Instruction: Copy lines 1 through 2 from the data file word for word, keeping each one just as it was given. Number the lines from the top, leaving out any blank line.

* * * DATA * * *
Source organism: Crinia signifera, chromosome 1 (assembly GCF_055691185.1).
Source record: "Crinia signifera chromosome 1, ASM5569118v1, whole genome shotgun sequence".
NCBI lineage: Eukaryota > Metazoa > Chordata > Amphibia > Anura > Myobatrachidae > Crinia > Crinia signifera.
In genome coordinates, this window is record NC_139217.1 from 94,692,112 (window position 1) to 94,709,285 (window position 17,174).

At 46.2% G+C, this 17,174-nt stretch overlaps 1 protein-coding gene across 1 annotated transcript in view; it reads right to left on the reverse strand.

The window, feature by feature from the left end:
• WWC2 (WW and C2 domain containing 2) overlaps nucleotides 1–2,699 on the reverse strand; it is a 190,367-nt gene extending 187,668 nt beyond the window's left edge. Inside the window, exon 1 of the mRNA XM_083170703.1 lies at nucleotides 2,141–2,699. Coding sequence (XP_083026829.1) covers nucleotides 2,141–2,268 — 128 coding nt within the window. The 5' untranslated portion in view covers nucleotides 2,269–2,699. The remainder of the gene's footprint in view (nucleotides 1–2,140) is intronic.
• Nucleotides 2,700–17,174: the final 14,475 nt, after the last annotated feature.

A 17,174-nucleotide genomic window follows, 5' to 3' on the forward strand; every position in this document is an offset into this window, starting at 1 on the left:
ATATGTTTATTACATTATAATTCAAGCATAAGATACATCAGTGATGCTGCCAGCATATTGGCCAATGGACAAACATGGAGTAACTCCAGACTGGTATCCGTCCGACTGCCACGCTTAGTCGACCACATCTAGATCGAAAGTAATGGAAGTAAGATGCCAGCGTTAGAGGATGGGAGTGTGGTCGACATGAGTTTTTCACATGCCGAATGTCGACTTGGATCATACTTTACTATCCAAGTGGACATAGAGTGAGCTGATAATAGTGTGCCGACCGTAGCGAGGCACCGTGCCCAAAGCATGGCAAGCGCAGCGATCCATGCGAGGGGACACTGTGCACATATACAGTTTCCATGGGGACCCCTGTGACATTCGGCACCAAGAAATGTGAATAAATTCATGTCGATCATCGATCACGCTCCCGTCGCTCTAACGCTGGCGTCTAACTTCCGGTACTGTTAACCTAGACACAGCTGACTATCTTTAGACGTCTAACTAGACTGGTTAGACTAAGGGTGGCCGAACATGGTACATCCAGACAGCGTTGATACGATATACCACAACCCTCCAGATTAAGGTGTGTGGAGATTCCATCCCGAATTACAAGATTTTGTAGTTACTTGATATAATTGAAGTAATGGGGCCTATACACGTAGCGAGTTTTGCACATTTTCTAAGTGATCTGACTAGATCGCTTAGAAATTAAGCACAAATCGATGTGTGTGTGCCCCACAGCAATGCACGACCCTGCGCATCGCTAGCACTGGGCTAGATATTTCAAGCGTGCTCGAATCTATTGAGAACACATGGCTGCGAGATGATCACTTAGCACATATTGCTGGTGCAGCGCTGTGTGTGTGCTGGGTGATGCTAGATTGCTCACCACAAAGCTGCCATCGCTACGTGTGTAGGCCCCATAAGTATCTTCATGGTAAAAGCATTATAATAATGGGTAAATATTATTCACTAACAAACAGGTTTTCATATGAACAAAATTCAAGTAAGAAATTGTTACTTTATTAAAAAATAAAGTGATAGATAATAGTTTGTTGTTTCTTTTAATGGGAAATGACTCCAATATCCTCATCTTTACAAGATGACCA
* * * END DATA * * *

Source organism: Crinia signifera, chromosome 1 (assembly GCF_055691185.1).
Source record: "Crinia signifera chromosome 1, ASM5569118v1, whole genome shotgun sequence".